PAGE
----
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Britain’s stunning medals success in the Rio Olympics may have been a cause for elation at home — but in parts of Europe it has met with sneers, incredulity and withering criticism of UK sports policy.
Great Britain achieved its best Olympic performance in more than a century, garnering a total of 67 medals, including 27 golds. It ended the Rio games second in the overall medals table after the US and ahead of China.
Some fellow Europeans were impressed. Others were sceptical.
Germany’s Frankfurter Allgemeine newspaper, for example, singled out Team GB’s spectacular success in cycling, which it said “has led its rivals to wonder if there isn’t something fishy going on with the Brits”.
The paper also had harsh words for the Britain’s “no compromise” approach to funding, which allocates money to sports with a realistic chance of earning medals and has withheld it from disciplines that failed to meet their medals target in 2012.
“It made no difference how popular the sport was with the public, how suitable it was for the mass market,” the paper said. “Volleyball and table tennis were excluded from funding programmes, despite their broad appeal and wide take-up in the population.”
The article was headlined: “No compromise: why the Brits win more often in Rio than China, and what a high price they pay for it.”
There was a similar reaction in Spain, where the El País daily described Britain’s pursuit of Olympic glory as “brutal and heartless”, stating: “Every medal is the product of calculation, not the spirit of a nonconformist athlete.”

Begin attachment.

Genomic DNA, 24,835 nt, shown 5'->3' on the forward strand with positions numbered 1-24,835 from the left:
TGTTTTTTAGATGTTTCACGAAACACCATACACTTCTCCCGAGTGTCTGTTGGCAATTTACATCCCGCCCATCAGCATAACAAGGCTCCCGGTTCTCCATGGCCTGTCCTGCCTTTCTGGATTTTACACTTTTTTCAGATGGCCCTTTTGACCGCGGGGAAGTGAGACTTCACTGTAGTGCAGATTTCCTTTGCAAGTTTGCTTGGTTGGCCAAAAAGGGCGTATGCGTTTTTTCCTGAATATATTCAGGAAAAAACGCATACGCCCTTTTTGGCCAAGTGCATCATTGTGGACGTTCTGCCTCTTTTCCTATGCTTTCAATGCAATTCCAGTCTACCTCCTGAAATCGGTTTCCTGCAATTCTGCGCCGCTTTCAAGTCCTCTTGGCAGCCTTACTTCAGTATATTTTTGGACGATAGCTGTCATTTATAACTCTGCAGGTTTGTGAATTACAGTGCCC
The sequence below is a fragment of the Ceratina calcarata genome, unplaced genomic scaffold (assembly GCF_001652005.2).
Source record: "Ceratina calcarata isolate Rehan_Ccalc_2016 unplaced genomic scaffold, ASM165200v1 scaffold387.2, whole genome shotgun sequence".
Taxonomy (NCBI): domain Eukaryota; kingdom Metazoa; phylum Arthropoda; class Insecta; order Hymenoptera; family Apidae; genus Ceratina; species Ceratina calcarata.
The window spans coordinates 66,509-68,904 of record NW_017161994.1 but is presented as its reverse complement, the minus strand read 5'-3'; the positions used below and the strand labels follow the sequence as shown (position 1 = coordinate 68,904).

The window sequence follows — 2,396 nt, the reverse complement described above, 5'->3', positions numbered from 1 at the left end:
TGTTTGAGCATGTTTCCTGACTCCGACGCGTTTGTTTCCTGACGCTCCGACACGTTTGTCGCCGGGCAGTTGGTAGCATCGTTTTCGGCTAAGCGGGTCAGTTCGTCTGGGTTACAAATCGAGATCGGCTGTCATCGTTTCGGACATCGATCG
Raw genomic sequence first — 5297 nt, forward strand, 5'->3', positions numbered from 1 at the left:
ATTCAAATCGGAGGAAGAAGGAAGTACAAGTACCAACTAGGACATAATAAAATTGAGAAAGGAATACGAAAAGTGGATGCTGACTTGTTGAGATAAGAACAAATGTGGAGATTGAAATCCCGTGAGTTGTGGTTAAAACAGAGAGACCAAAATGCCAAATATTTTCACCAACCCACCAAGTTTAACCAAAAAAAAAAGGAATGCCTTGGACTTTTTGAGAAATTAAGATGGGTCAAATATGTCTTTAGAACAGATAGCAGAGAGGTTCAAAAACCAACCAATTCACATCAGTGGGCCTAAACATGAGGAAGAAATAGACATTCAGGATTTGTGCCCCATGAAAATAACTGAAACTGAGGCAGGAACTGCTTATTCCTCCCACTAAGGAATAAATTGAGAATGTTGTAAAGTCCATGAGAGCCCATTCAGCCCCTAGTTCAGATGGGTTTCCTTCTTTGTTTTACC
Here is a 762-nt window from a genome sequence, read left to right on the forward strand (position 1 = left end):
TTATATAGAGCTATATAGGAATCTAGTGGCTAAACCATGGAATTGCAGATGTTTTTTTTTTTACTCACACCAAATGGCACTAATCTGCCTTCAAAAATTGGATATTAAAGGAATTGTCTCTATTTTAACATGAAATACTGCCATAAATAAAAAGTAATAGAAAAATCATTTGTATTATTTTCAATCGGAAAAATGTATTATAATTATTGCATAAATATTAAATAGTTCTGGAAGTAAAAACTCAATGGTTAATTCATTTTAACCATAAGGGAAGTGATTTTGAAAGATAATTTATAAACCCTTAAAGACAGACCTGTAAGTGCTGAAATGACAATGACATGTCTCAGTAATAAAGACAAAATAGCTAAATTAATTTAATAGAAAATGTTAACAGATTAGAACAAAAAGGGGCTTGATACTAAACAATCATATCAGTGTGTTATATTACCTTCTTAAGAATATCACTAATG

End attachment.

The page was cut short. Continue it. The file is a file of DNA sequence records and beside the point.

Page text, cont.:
Perhaps even more irritating to British sports fans was the approach taken by the European Parliament. In a tweet it airbrushed out the Britain’s performance, instead congratulating the whole of the EU on the 325 medals it had collectively won.
That earned this terse response from one @JDrewer: “If you want to know why the Brits decided to leave the EU, this tweet pretty much sums it up.”
Yet in other countries, there was outright envy at Team GB’s medal haul, and especially the extraordinary turnround achieved since Atlanta in 1996, when it won just one gold. On Monday, Poland’s sports minister called for the country to copy the British approach in order to win more medals.
“In Rio, Great Britain won 67 medals. And this shows that their model, which involves the selection of key disciplines, passed the test,” said Witold Banka.
He said Poland should emulate UK Sport’s targeted policy, rather than splitting funding equally between all disciplines. “[This approach] will play a very important role in the development of Polish sport,” he added.
The Frankfurter Allgemeine’s sniping at Britain’s success in the velodrome came in the wake of comments by a number of athletes and coaches at Rio hinting at skulduggery in the British ranks.
Michael D’Almeida, a French cyclist who was in the bronze medal-winning men’s sprint team, said last week: “We are human beings like them, we are made of the same stuff, we have a bike like they do, so why are they better?”
German track cyclist Kristina Vogel, who won the women’s sprint, said there was something “questionable” about Britain’s cycling success. “They all come here at their best level, and I have no idea how they do it,” she said.
She later backtracked, saying: “I never said they take any drugs or have a bike with engines, but they always seem faster at the Games.”
It’s not the first time that Britain’s success in the velodrome has raised eyebrows. At the 2012 London Olympics the French director of cycling suggested that GB was winning so many cycling medals because its racers were using different wheels to everyone else. This prompted Dave Brailsford, the British cycling director, to joke that Team GB did have a secret — they used “specially round wheels”.
Reporting by Guy Chazan in Berlin, Henry Foy in Warsaw, Tobias Buck in Madrid and Tony Barber in London